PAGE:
AKERS, LA (WAFB) - A group of researchers at Southeastern Louisiana University is doing a pilot study to determine whether recycled Christmas trees can be used to restore Louisiana's wetlands.
The Environmental Science students are giving hundreds of old, dried up Christmas trees new life. The shrubs are part of a study to see if the trees can be used to fill in ditches created by cypress loggers more than a century ago. Professor Rob Moreau pointed to the countless trenches scattered about 10,000 miles of marsh in the Manchac Wildlife Management Area.
"These little lines in the marsh. Those are all logging ditches that are still open," Moreau said.
To get a better understanding of what they are and how they impact the environment, Dr. Moreau has made his students a part of the restoration process.
A handful of his best and brightest students loaded a pontoon boat with Christmas trees before they headed down the Galva Canal.
During their five mile cruise on Pass Manchac, Dr. Moreau pointed out what was once a viable cypress swamp turned marsh. Salt water has moved into the wetlands, which has caused erosion.
"It's still a very productive system too. There's a lot of wildlife that inhabit this land and water," Moreau said.
Dr. Moreau and a team of ecologists believe the trees will help fill in the holes in the environment. Once the boat docks at the Turtle Cove Environmental Research Station, the crew drags the trees onto a boardwalk down a winding trail through the marsh to a staging area. The view disturbed one of the students, Madison Lindsay.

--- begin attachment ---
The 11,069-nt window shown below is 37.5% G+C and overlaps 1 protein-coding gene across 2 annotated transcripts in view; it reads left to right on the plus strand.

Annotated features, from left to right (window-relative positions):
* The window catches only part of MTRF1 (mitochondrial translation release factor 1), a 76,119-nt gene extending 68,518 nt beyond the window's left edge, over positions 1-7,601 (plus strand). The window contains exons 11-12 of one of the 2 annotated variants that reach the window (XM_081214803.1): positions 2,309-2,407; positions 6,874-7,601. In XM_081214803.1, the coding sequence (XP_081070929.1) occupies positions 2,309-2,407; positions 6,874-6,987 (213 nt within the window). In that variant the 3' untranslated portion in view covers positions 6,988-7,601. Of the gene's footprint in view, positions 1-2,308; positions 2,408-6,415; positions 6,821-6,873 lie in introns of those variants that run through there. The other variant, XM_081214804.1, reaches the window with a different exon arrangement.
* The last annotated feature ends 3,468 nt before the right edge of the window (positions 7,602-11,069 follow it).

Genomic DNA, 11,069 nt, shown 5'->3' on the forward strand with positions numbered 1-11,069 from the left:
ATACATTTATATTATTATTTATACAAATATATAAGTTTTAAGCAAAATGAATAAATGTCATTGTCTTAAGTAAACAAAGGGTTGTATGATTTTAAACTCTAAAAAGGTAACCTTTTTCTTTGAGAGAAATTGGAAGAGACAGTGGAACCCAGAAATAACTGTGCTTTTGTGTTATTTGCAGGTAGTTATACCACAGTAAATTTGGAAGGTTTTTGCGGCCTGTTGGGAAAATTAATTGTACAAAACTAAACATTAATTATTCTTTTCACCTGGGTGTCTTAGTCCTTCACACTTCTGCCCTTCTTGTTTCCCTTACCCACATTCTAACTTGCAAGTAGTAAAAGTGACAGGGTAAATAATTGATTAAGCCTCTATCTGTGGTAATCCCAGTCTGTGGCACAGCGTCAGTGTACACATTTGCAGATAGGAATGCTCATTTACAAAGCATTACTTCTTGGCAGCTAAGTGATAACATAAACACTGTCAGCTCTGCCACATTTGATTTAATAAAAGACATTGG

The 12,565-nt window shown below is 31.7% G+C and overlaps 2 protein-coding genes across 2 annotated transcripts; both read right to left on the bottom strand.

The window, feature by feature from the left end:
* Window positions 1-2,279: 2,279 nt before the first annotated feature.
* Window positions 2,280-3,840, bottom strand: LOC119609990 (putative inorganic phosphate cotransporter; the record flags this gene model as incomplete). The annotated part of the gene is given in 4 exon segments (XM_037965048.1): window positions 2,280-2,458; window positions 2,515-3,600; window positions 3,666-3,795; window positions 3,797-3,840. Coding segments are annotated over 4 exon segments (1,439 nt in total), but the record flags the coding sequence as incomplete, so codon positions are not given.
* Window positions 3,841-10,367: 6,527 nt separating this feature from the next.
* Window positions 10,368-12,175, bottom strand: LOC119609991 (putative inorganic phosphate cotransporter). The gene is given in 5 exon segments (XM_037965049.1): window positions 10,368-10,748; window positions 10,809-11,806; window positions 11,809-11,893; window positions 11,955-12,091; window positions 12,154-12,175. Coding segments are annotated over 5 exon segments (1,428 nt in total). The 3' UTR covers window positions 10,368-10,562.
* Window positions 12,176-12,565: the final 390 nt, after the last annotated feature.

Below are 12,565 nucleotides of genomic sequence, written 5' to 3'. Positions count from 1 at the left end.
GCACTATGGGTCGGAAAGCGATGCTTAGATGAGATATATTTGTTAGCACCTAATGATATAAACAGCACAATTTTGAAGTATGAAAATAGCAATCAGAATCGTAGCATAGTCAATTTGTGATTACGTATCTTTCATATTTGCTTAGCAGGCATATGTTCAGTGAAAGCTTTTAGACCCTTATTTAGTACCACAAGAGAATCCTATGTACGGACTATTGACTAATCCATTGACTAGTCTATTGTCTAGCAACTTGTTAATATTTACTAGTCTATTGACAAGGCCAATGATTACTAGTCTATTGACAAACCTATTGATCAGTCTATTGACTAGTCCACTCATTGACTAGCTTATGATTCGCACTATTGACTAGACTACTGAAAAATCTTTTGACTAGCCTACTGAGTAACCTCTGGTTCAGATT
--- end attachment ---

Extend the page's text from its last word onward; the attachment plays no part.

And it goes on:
"A lot of our stuff is degrading out here and we didn't even know about it," Lindsay said.
Another research team will randomly place the trees in the ditches. To date, Dr. Moreau said 35,000 trees have been deployed in the marsh.
"If those trees capture sediment they should serve as a marsh base for plants to start growing in," Moreau said.
He took a short walk to a nearby logging ditch to check the progress on the trees dumped last year. So far, it appears, the project is working.
"This is three corner grass growing up in the Christmas tree batches," Moreau said.
It has taken several months, but Dr. Moreau and his students note, it is progress.
"Obviously it's helping. It's really great research that has helped so much, and the more (trees) we have the more it can help with our future," Lindsay said.
Not just the marsh, but eventually to help restore Louisiana's battered coast.
If researchers find the five year study is successful, Dr. Moreau said he will take the results to Louisiana Wildlife and Fisheries to see if it is interested in expanding the research to other marshes.
The pilot study is currently in its second year.